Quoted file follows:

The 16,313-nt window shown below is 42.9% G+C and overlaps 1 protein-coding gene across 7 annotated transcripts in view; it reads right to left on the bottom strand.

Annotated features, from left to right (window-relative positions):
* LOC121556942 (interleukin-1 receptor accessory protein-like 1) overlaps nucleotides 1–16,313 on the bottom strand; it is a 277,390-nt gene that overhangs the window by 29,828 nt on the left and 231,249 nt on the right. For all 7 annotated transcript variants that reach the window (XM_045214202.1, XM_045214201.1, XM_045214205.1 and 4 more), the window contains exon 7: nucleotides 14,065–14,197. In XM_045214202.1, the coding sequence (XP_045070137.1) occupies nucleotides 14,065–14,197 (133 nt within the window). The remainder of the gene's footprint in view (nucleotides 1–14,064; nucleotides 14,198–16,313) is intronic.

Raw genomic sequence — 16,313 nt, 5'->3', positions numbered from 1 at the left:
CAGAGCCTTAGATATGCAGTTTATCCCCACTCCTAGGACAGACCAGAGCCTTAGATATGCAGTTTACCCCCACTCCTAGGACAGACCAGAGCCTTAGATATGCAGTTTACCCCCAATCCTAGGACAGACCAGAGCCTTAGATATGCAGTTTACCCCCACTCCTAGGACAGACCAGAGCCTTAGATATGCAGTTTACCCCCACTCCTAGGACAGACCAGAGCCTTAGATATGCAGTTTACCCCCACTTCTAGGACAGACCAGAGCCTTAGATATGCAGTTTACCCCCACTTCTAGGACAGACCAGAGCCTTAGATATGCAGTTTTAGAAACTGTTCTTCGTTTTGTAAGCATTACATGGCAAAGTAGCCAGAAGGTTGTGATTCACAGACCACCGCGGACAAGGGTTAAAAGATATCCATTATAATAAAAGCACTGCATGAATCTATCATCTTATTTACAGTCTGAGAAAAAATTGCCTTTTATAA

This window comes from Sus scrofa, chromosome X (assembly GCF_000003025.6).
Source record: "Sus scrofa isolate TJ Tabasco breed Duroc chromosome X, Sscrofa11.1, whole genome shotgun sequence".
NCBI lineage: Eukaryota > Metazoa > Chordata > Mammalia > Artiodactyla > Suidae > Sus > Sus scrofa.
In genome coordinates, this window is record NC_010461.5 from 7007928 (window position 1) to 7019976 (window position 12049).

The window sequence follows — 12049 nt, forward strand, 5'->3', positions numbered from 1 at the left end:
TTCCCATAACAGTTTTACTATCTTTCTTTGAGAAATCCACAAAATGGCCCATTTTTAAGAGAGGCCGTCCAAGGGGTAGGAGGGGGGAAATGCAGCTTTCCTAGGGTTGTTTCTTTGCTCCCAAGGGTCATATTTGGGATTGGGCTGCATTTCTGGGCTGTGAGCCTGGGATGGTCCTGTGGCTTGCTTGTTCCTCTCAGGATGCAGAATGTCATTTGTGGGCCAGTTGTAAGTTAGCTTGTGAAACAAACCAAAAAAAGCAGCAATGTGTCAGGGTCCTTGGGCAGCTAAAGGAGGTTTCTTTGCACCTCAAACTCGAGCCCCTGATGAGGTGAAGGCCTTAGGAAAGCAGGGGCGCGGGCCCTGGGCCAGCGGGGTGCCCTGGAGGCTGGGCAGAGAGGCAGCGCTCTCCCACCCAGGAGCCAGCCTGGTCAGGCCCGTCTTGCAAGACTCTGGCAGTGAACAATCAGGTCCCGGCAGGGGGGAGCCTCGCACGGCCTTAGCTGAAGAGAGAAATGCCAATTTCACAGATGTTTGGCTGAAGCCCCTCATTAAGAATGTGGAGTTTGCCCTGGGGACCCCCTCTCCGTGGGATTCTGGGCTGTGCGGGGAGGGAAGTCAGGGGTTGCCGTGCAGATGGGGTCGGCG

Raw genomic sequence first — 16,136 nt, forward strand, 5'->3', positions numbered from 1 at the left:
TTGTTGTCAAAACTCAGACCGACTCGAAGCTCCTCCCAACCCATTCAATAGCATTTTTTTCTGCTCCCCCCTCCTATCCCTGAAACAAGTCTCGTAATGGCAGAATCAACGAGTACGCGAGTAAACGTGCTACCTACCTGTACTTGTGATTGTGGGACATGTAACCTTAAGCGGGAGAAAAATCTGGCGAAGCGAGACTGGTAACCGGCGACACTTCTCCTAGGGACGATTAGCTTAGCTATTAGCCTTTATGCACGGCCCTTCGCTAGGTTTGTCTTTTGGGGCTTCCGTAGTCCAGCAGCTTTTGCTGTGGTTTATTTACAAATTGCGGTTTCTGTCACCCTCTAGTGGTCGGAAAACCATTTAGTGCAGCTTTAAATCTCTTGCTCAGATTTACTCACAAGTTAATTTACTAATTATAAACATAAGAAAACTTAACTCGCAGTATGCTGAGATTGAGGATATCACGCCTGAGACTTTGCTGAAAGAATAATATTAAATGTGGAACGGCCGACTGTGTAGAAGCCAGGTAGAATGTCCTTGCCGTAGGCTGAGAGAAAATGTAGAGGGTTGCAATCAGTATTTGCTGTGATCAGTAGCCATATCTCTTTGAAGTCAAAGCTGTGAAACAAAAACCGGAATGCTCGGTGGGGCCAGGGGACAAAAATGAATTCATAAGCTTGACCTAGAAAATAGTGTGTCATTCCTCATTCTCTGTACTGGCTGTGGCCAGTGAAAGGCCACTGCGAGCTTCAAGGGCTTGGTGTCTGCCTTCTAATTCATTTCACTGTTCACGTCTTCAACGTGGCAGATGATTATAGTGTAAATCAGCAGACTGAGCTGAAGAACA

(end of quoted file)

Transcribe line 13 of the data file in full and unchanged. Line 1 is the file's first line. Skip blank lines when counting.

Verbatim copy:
TTGTTGTCAAAACTCAGACCGACTCGAAGCTCCTCCCAACCCATTCAATAGCATTTTTTTCTGCTCCCCCCTCCTATCCCTGAAACAAGTCTCGTAATGGCAGAATCAACGAGTACGCGAGTAAACGTGCTACCTACCTGTACTTGTGATTGTGGGACATGTAACCTTAAGCGGGAGAAAAATCTGGCGAAGCGAGACTGGTAACCGGCGACACTTCTCCTAGGGACGATTAGCTTAGCTATTAGCCTTTATGCACGGCCCTTCGCTAGGTTTGTCTTTTGGGGCTTCCGTAGTCCAGCAGCTTTTGCTGTGGTTTATTTACAAATTGCGGTTTCTGTCACCCTCTAGTGGTCGGAAAACCATTTAGTGCAGCTTTAAATCTCTTGCTCAGATTTACTCACAAGTTAATTTACTAATTATAAACATAAGAAAACTTAACTCGCAGTATGCTGAGATTGAGGATATCACGCCTGAGACTTTGCTGAAAGAATAATATTAAATGTGGAACGGCCGACTGTGTAGAAGCCAGGTAGAATGTCCTTGCCGTAGGCTGAGAGAAAATGTAGAGGGTTGCAATCAGTATTTGCTGTGATCAGTAGCCATATCTCTTTGAAGTCAAAGCTGTGAAACAAAAACCGGAATGCTCGGTGGGGCCAGGGGACAAAAATGAATTCATAAGCTTGACCTAGAAAATAGTGTGTCATTCCTCATTCTCTGTACTGGCTGTGGCCAGTGAAAGGCCACTGCGAGCTTCAAGGGCTTGGTGTCTGCCTTCTAATTCATTTCACTGTTCACGTCTTCAACGTGGCAGATGATTATAGTGTAAATCAGCAGACTGAGCTGAAGAACA